The Odd One Out
The students in EY1 are learning about odd and even numbers, and those in EY2 are revising them. To help them understand the language behind these words, we talked about being “the odd one out”.
To introduce the concept, I taught EY2 a fun irish dance, where everyone stands in two “even” lines with each dancer waiting across from their partner. Then one by one each couple takes a turn holding hands and skipping up the line and back.
We had some fun with the dancing, then the class was called to attention and everyone was given a number and asked to “arrive” in sequence to the “ball”. As head game-maker, I announced all guests at the door. One came first, but she couldn’t dance by herself so we all agreed that she felt a little odd just standing there, she did a superb job of acting out of sorts. When Two arrived there were two dancers, they were evenly matched so they could dance and enjoy themselves. When Three arrived at the ball, being the third dancer, she was the odd one out, she made a sad face. As soon as Four came, everyone had a partner, they were even. And so the party progressed with some oddness and lots of giggling until ten dancers were skipping excitedly about the yard.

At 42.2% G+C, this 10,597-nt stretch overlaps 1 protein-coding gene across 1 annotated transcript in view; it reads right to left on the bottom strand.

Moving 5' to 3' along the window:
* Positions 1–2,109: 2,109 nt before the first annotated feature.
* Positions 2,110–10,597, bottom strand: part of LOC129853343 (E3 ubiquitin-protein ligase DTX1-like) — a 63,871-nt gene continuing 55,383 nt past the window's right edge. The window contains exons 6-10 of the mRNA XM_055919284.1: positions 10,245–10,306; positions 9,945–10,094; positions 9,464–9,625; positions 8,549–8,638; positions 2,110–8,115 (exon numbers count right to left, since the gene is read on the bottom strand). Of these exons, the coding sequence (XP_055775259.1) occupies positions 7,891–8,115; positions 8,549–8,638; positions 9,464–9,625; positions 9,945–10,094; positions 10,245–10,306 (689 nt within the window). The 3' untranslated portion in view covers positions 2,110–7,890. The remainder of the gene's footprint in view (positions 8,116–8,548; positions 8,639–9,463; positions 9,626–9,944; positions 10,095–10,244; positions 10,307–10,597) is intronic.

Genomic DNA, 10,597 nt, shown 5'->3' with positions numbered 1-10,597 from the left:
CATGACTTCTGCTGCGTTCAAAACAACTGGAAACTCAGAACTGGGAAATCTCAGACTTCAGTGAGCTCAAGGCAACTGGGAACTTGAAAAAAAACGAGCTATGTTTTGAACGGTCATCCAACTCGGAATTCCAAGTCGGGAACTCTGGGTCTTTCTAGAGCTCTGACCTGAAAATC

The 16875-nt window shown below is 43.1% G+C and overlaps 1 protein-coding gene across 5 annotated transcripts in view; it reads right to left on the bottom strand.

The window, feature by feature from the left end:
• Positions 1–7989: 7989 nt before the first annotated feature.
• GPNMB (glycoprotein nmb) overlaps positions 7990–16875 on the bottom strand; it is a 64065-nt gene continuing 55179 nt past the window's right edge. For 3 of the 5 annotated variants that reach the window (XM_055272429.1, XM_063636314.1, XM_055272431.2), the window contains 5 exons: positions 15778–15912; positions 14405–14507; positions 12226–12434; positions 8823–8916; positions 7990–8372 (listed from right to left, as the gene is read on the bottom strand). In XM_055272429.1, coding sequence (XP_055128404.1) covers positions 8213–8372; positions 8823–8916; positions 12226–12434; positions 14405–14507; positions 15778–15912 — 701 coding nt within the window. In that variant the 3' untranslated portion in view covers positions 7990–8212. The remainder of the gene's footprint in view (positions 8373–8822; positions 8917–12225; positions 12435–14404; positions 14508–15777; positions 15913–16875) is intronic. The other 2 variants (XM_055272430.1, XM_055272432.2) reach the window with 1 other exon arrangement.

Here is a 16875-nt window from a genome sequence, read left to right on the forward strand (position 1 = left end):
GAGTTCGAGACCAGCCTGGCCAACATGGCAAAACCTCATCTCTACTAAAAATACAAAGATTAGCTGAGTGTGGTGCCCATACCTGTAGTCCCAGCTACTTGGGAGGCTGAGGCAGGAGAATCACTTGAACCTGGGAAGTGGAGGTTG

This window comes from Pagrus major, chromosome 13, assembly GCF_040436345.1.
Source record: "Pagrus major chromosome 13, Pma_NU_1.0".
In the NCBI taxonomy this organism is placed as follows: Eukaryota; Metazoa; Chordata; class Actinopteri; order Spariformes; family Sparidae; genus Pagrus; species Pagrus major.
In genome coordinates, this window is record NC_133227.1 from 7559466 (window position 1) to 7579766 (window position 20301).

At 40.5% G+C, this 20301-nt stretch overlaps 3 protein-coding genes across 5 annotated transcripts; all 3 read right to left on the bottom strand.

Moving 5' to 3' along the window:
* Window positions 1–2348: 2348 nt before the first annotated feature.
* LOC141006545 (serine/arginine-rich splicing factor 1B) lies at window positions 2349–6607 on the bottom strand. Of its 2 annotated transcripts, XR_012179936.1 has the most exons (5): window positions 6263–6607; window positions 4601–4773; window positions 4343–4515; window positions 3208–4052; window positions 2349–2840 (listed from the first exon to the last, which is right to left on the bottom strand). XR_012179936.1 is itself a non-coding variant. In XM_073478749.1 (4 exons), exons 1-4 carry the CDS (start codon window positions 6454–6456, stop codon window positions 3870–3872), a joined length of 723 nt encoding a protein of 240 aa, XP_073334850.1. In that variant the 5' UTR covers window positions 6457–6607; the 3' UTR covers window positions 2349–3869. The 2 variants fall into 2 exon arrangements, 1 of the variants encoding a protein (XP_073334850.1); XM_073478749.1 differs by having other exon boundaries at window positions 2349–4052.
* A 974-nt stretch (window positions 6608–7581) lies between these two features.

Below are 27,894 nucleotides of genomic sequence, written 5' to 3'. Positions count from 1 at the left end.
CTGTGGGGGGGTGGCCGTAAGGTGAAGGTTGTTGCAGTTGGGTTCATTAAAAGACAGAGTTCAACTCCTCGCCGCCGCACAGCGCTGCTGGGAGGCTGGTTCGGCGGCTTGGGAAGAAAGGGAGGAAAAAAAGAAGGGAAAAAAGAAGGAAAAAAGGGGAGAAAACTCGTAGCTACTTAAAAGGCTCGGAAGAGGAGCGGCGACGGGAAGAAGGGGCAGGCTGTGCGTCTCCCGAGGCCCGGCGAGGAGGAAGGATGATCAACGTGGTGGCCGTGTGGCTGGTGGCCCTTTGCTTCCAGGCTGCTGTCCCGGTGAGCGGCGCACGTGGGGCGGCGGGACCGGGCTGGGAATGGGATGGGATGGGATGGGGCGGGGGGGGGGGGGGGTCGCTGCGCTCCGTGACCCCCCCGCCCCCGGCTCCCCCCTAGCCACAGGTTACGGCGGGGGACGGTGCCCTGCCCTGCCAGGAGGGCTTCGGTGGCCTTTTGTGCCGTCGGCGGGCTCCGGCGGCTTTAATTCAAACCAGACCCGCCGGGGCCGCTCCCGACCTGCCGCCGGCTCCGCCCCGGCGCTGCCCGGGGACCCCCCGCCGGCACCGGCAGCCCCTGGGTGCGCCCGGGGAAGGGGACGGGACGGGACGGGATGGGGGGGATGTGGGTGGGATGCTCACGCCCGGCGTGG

The students all understood how to find the odd, pairless counter in a set of counters in order to determine whether the number represented is odd or even. And while that will take out some of the guesswork used in identifying numbers, I also want to encourage students to think of even numbers as multiples of two, i.e. made up of pairs.
I was thinking of other kinds of pairs; shoes, and socks seemed the most obvious. To help students understand visually the deal with the pairs, I made these flash cards and worksheets. You can download the PDF file, right here.